The Oratia Native Plant Nursery website says of Hibiscus richardsonii: “Previously known as Hibiscus trionum this yellow-flowered Mercury Islands form is now recognised as the true native species.” Read a full profile of H. richardsonii which is now accorded the name “puarangi”  previously given to H. trionum and which you’ll see is missing that dark centre.

Native or not, H. trionum is a pretty little thing that grows well and should be appreciated on its merits, not where it hails from.

Rare chance to see

Had a marvellous time at the BOP Orchid Society show in Te Puke yesterday – lots of photos, lots of chat and bought a few plants.

The show is on again until 4pm today so if you’re in the area and you want to see some beautiful specimens make sure you go along to the Memorial Hall in the main street. Russell Hutton of Auckland, who has a sales table, has mounted a gorgeous towering display of flowering plants, many of them not often seen.

But the orchid I’m featuring here is in the main display and owned by Conrad Coenen of Apata (you may remember Conrad won the supreme award at last year’s Tauranga Orchid Society show, with another plant).

Stanhopea oculata photographed yesterday at the BOP Orchid Society show. Photo: Sandra Simpson

Stanhopea oculata isn’t, in itself, that rare or unusual. What is unusual is that it is rarely seen in shows. Why? I’ll let Conrad explain.

“It had been in bud for about 2 weeks and was showing no sign at all of opening. So to try and encourage it, I moved the plant inside for a bit more warmth. Still nothing.

“So on Thursday morning after we’d had our morning coffee my wife and I breathed on it and lo and behold, the buds began to open sequentially all the way down the stem – and in about 15 or 20 minutes the whole spike was open … and by Sunday it will be finished.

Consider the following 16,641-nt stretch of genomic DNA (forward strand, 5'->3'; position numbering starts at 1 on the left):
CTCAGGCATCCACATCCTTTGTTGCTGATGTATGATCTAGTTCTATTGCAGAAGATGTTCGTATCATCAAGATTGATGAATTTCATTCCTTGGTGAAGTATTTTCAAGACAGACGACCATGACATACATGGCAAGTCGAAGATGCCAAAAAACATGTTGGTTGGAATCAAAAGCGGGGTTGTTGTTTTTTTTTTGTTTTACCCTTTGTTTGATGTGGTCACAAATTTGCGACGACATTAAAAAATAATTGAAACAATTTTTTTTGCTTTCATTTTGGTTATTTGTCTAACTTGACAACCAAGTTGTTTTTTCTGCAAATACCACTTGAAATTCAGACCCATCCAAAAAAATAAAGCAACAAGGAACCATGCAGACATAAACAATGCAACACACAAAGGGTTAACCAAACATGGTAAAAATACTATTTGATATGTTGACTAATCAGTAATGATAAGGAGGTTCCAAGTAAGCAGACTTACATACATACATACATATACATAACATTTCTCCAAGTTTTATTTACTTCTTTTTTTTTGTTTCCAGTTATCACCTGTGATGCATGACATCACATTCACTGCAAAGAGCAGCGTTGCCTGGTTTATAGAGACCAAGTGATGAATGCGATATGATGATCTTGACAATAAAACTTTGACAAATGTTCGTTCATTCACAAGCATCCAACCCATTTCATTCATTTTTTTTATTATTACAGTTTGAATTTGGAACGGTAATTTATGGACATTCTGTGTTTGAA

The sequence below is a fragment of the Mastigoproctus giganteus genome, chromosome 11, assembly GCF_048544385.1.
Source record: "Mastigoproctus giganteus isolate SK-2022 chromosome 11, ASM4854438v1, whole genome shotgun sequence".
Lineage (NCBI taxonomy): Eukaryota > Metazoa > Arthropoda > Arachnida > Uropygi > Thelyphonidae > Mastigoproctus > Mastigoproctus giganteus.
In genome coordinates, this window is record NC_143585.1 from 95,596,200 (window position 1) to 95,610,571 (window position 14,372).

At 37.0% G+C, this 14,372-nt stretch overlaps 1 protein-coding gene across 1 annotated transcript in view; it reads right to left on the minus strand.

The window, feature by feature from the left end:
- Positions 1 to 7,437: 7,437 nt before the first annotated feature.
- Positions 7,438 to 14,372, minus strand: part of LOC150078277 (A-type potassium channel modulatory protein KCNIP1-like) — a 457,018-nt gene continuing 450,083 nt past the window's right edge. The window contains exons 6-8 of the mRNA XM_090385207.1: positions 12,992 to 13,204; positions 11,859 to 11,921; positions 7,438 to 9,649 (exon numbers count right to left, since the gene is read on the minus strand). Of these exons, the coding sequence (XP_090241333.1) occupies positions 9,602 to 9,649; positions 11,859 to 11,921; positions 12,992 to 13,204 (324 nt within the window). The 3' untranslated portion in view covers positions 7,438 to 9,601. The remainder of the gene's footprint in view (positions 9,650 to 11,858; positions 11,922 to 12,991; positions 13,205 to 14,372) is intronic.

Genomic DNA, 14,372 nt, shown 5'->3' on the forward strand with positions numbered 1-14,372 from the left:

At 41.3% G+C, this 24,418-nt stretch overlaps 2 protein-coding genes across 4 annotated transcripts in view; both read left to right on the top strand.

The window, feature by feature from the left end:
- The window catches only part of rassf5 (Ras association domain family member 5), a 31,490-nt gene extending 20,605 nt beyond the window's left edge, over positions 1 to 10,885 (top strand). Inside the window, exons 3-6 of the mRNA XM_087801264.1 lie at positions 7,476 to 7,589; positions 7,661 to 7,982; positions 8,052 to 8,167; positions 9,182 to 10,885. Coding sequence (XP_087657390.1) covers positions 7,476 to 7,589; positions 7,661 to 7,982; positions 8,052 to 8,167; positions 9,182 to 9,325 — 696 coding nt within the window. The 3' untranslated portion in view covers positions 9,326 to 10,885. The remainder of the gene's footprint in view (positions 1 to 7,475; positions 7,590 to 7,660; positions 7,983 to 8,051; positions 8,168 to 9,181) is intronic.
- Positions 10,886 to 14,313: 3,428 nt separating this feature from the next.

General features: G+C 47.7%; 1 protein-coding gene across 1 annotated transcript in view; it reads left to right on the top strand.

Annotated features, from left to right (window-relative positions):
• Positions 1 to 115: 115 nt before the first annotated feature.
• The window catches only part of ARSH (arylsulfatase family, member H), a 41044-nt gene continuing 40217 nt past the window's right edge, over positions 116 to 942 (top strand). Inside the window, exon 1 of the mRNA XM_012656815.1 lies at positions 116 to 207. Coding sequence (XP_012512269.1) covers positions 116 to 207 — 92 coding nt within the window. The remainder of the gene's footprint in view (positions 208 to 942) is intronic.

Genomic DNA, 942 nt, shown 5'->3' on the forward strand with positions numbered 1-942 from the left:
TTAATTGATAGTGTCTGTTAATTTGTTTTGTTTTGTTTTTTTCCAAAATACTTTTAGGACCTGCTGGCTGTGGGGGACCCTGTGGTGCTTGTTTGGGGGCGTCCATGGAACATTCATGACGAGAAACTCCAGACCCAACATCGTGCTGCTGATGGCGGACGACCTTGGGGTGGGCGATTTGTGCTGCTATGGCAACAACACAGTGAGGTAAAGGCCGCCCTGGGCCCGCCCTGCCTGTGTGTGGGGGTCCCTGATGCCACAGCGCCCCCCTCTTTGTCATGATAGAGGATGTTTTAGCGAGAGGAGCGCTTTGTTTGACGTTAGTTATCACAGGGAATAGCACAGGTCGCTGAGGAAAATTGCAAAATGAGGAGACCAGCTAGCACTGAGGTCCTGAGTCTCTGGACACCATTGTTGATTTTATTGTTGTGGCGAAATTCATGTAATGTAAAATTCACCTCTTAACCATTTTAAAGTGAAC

“By the way, I don’t think our coffee breath had anything to do with it, it was just the right time for it to open.”

And that’s why Stanhopeas are so rarely shown – the show has to be perfectly timed to catch a flower that opens quickly and lasts just two or three days. (Compare that to Dianne Hintz’ Phalaenopsis White Witch which has been in flower for 18 months and shows no sign of fading!)

But what caught my attention about this plant was its perfume – walking by the part of the display it’s in I couldn’t help but turn towards it, lean in and try and identify which flower the amazing scent was coming from. Conrad describes it as vanilla-peppermint-chocolate. I couldn’t break it down into anything particular but it was phenomenal.

Stanhopea oculata is native to Central America and, like all Stanhopeas, must be basket grown and the basket lined with soft material as the flower spikes push out underneath the plant (ie, it flowers through the bottom of the basket).

BOP Orchid Show

 BOP Orchid Show, Memorial Hall, main street Te Puke, Friday and Saturday, 10am-4pm,  $3 entry (children free).